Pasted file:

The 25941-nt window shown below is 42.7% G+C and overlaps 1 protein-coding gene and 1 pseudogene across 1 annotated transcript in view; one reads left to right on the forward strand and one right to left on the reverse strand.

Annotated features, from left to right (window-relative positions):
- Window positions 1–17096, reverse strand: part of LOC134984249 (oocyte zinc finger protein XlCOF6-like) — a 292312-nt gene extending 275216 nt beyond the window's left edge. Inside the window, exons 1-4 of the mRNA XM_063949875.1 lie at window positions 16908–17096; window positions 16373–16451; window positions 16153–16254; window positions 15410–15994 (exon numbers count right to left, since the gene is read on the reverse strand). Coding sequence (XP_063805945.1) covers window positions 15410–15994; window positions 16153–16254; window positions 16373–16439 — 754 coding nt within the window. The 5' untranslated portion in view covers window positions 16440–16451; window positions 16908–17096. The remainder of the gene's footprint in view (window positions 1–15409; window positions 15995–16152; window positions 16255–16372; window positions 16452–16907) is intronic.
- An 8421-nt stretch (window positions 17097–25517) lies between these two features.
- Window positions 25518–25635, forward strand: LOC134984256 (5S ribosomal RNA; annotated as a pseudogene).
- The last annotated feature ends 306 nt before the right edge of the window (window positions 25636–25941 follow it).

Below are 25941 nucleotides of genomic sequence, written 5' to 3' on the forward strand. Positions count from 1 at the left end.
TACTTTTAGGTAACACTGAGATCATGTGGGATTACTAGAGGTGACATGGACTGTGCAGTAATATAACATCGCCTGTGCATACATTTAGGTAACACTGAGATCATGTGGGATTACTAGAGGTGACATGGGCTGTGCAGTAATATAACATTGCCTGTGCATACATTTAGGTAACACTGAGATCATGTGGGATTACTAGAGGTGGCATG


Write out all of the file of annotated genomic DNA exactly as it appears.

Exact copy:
The 25941-nt window shown below is 42.7% G+C and overlaps 1 protein-coding gene and 1 pseudogene across 1 annotated transcript in view; one reads left to right on the forward strand and one right to left on the reverse strand.

Annotated features, from left to right (window-relative positions):
- Window positions 1–17096, reverse strand: part of LOC134984249 (oocyte zinc finger protein XlCOF6-like) — a 292312-nt gene extending 275216 nt beyond the window's left edge. Inside the window, exons 1-4 of the mRNA XM_063949875.1 lie at window positions 16908–17096; window positions 16373–16451; window positions 16153–16254; window positions 15410–15994 (exon numbers count right to left, since the gene is read on the reverse strand). Coding sequence (XP_063805945.1) covers window positions 15410–15994; window positions 16153–16254; window positions 16373–16439 — 754 coding nt within the window. The 5' untranslated portion in view covers window positions 16440–16451; window positions 16908–17096. The remainder of the gene's footprint in view (window positions 1–15409; window positions 15995–16152; window positions 16255–16372; window positions 16452–16907) is intronic.
- An 8421-nt stretch (window positions 17097–25517) lies between these two features.
- Window positions 25518–25635, forward strand: LOC134984256 (5S ribosomal RNA; annotated as a pseudogene).
- The last annotated feature ends 306 nt before the right edge of the window (window positions 25636–25941 follow it).

Below are 25941 nucleotides of genomic sequence, written 5' to 3' on the forward strand. Positions count from 1 at the left end.
TACTTTTAGGTAACACTGAGATCATGTGGGATTACTAGAGGTGACATGGACTGTGCAGTAATATAACATCGCCTGTGCATACATTTAGGTAACACTGAGATCATGTGGGATTACTAGAGGTGACATGGGCTGTGCAGTAATATAACATTGCCTGTGCATACATTTAGGTAACACTGAGATCATGTGGGATTACTAGAGGTGGCATG